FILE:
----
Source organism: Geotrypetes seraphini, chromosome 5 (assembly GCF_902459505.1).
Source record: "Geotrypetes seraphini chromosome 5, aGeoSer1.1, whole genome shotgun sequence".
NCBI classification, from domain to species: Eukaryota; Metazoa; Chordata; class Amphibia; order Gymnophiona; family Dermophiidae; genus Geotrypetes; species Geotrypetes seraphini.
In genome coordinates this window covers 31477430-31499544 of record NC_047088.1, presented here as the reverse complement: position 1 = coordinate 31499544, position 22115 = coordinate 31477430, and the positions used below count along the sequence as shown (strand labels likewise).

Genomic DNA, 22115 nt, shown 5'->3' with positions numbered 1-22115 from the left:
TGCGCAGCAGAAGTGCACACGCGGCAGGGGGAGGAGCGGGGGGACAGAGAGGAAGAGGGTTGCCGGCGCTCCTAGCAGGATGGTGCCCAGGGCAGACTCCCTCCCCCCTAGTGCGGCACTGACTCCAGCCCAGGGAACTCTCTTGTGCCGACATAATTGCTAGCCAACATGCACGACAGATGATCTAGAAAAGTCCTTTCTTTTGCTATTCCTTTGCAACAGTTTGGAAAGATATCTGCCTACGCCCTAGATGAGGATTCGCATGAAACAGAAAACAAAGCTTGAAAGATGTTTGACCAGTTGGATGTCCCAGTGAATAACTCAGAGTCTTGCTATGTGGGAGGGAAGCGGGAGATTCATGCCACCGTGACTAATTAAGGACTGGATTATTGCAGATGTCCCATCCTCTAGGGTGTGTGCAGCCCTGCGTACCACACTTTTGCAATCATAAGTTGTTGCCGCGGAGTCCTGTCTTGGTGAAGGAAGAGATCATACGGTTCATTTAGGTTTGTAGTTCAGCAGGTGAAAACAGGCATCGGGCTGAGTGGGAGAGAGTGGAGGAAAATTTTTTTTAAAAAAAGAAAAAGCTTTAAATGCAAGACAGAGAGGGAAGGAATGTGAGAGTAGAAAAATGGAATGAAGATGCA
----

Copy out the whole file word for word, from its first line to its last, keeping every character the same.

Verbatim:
Source organism: Geotrypetes seraphini, chromosome 5 (assembly GCF_902459505.1).
Source record: "Geotrypetes seraphini chromosome 5, aGeoSer1.1, whole genome shotgun sequence".
NCBI classification, from domain to species: Eukaryota; Metazoa; Chordata; class Amphibia; order Gymnophiona; family Dermophiidae; genus Geotrypetes; species Geotrypetes seraphini.
In genome coordinates this window covers 31477430-31499544 of record NC_047088.1, presented here as the reverse complement: position 1 = coordinate 31499544, position 22115 = coordinate 31477430, and the positions used below count along the sequence as shown (strand labels likewise).

Genomic DNA, 22115 nt, shown 5'->3' with positions numbered 1-22115 from the left:
TGCGCAGCAGAAGTGCACACGCGGCAGGGGGAGGAGCGGGGGGACAGAGAGGAAGAGGGTTGCCGGCGCTCCTAGCAGGATGGTGCCCAGGGCAGACTCCCTCCCCCCTAGTGCGGCACTGACTCCAGCCCAGGGAACTCTCTTGTGCCGACATAATTGCTAGCCAACATGCACGACAGATGATCTAGAAAAGTCCTTTCTTTTGCTATTCCTTTGCAACAGTTTGGAAAGATATCTGCCTACGCCCTAGATGAGGATTCGCATGAAACAGAAAACAAAGCTTGAAAGATGTTTGACCAGTTGGATGTCCCAGTGAATAACTCAGAGTCTTGCTATGTGGGAGGGAAGCGGGAGATTCATGCCACCGTGACTAATTAAGGACTGGATTATTGCAGATGTCCCATCCTCTAGGGTGTGTGCAGCCCTGCGTACCACACTTTTGCAATCATAAGTTGTTGCCGCGGAGTCCTGTCTTGGTGAAGGAAGAGATCATACGGTTCATTTAGGTTTGTAGTTCAGCAGGTGAAAACAGGCATCGGGCTGAGTGGGAGAGAGTGGAGGAAAATTTTTTTTAAAAAAAGAAAAAGCTTTAAATGCAAGACAGAGAGGGAAGGAATGTGAGAGTAGAAAAATGGAATGAAGATGCA